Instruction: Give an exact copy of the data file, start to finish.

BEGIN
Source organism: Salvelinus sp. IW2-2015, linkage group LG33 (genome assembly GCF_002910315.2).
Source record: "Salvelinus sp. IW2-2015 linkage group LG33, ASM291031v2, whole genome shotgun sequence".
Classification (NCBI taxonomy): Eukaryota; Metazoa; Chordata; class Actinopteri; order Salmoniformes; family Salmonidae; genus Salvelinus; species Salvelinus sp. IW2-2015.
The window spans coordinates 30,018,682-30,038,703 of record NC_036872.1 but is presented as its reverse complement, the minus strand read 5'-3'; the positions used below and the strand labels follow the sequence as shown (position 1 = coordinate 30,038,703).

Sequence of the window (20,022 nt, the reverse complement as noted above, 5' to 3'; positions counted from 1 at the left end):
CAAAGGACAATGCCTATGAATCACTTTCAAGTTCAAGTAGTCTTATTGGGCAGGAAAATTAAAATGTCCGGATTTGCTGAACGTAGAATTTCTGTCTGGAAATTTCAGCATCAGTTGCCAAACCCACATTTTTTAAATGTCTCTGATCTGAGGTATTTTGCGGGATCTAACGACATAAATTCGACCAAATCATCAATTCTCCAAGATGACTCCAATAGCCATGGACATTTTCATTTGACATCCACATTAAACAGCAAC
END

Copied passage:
Source organism: Salvelinus sp. IW2-2015, linkage group LG33 (genome assembly GCF_002910315.2).
Source record: "Salvelinus sp. IW2-2015 linkage group LG33, ASM291031v2, whole genome shotgun sequence".
Classification (NCBI taxonomy): Eukaryota; Metazoa; Chordata; class Actinopteri; order Salmoniformes; family Salmonidae; genus Salvelinus; species Salvelinus sp. IW2-2015.
The window spans coordinates 30,018,682-30,038,703 of record NC_036872.1 but is presented as its reverse complement, the minus strand read 5'-3'; the positions used below and the strand labels follow the sequence as shown (position 1 = coordinate 30,038,703).

Sequence of the window (20,022 nt, the reverse complement as noted above, 5' to 3'; positions counted from 1 at the left end):
CAAAGGACAATGCCTATGAATCACTTTCAAGTTCAAGTAGTCTTATTGGGCAGGAAAATTAAAATGTCCGGATTTGCTGAACGTAGAATTTCTGTCTGGAAATTTCAGCATCAGTTGCCAAACCCACATTTTTTAAATGTCTCTGATCTGAGGTATTTTGCGGGATCTAACGACATAAATTCGACCAAATCATCAATTCTCCAAGATGACTCCAATAGCCATGGACATTTTCATTTGACATCCACATTAAACAGCAAC